The Reluctant Writer
The Reluctant Writer: sees writing as a punishment: it is hard, boring and pointless. They need to learn that writing can be fun, expressive and powerful.
Are you Raising a Reluctant Writer? (part 1 in 5-part series)
The reason I started teaching creative writing workshops ten years ago, was because I was raising a Reluctant Writer.
My child, who once was filled with silly stories, declared that he hated writing after being dealt a boring writing topic for a school assignment.
No matter how much I prompted with questions or offered tidbits of ideas that might motivate him to write, he was done. Writing was boring. It was hard. And it was physically painful. For real.
The Reluctant Writer may have a fantastic imagination and even have a knack for telling stories, verbally, but they are afraid of and frustrated with the actual task of writing.
Topics usually assigned in school are boring and kill any creativity your child may have. They need to shake things up. They need to allowed to be silly, and even a bit rebellious.
In coaching young writers over the last ten years, I’ve learned there are five methods for breaking the Reluctant Writer from their boredom and pain, and even invoke a fire in them for crafting stories.
Five Methods for Inspiring the Reluctant Writer:
1. Fun & Games (writing prompts and games take the “schoolness” out of writing)
2. Writing Tools + Writing Spaces (set the mood for creativity)
3. Word & Story Love (collect and consume words that are unique and story lines they love)
4. Observe + Dissect (watch the world from a writer’s POV and feel the power that comes of keen observation)
5. Keep a Writer’s Journal (list thoughts, ideas, character sketches, headlines, overheard conversations)
Today we'll talk about Method number one:
1. Fun & Games
My best method for motivating a reluctant writer to start writing anything is to get silly with fun and games. Anything that feels unlike school with their restrictions and grading and formats.
Not knowing where or how to start is the biggest obstacle for the Reluctant Writer. They don’t know the rules, they don't’ know what to write about and they don’t know how to start their story.
Guess what?" I tell my Reluctant Writers, " there are no rules."
This piques their interest a bit. When we sit together for the first time, my Reluctant Writer is naturally on defense - ready to balk at the page goal and roll their eyes at the sound of “narrative” or “theme” or “topic sentence.”
But we don’t do that here in writers’ workshop.
In here, we follow our own curiosity, we borrow from other ideas and images, we write out of order and forget all about grammar and punctuation (for now.)
Guess what else?" I tell my Reluctant Writers, "I’m going to show you how to find a ton of ideas and let you decide which one sounds like the most fun to write.
Huh? Freedom of choice?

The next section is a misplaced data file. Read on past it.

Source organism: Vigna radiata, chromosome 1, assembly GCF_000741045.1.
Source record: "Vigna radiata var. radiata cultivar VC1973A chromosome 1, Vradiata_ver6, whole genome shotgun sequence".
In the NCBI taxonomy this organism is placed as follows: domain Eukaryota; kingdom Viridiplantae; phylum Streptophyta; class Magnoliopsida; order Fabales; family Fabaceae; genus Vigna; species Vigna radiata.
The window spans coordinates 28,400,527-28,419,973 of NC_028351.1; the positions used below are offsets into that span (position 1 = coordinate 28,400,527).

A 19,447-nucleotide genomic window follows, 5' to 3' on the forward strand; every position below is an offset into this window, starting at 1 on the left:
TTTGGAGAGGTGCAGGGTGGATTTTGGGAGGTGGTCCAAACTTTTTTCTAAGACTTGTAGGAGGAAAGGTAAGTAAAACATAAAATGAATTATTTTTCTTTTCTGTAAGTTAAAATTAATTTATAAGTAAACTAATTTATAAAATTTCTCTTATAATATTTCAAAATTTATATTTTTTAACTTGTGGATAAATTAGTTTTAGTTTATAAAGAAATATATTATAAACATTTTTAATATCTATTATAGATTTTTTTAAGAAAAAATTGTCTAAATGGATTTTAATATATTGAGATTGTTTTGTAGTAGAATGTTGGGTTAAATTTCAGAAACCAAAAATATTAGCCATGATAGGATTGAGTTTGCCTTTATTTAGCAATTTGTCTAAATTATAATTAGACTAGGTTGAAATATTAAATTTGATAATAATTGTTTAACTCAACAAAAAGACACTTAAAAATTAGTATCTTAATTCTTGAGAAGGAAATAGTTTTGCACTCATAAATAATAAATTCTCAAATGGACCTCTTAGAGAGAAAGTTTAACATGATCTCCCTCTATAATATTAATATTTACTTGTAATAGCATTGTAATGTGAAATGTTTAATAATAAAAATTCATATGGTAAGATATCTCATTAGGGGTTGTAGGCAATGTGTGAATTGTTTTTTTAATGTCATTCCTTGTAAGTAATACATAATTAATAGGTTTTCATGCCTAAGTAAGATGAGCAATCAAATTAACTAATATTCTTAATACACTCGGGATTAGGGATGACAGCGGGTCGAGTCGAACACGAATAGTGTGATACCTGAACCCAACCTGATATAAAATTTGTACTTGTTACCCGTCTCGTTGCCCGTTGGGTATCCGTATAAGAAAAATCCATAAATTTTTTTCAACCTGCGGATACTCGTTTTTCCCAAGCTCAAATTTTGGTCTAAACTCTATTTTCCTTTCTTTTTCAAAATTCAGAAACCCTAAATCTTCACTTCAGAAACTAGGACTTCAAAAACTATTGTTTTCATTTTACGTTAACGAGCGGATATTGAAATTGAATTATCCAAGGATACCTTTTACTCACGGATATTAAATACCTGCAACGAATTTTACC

I don’t know, might be hard. What do I even do with the idea once I decided?
That’s the fun part! You play games.
Let’s start with the most asked question I get from young writers:
“How do I find ideas / What do I write about?”
For some writers, it helps to think about what they like to read or watch. What are their favorite books or TV series? Find a pattern, a theme. Do they gravitate towards strong heroines in magical worlds or more realistic stories about everyday life?
For a writer who likes a bit of reflection first, here are some phrases they can ponder on. Have them sit quietly with these prompts and think and write and write:
“I want to tell a story about…”
“I like to read or watch stories about…”
List of topics that interest me:
Create a Love List (words, sounds, foods, movies, books, people, settings, etc.)
Create a Hate List (annoying habits, sounds, smells, attitudes, seasons, traits, music, etc.)
Sometimes the itch to write is strong, and the young writer just needs an image or a word or a situation to get their ideas flowing.
For that, here is a list of story prompts.
Pick a prompt. Grab a notebook, set a timer for ten minutes and let your child(ren) write as fast as they can -- no edits! Don’t worry about spelling or grammar or punctuation. They’re just writing down the pictures in their minds.
Here are some other places to find story prompts:
Add a game.
After your Reluctant Writer has written a short paragraph or so of an idea, the next step is to throw them some obstacles. Not the writer, their characters!
Have your child read what they just wrote. Now, under their writing, ask them to list the words “What if?” down the page, five times.
Give them another ten minutes* to ask “what if?” and write down the most absurd things that could happen in this story.
For example, let’s say your Reluctant Writer chose this image as their story prompt ( a car stuck in the sky between two trees.) Now, what are some crazy things they can come up with?
1. what if the car was being driven by their dad?
2. what if the car started out as a motorbike and grew into a car as the tree grew taller?
3. what if it was the principal's car?
4. what if the tree came alive and trapped the car between its branches?
5. what if it started to rain hot dogs?
See? Silly! Writing can be fun.
*setting a timer for Reluctant Writers is key to getting them writing quickly before they can talk themselves out of it, and it breaks up their writing time, so it doesn’t feel like a long, drawn-out English Composition class. Yawn!
Tomorrow, in part 2, we'll discuss how to motivate your Reluctant Writer with the right Writing Tools + Writing Spaces.
In the meantime, please let me know if you tried any of these fun + games and what the results were. I love to hear success stories!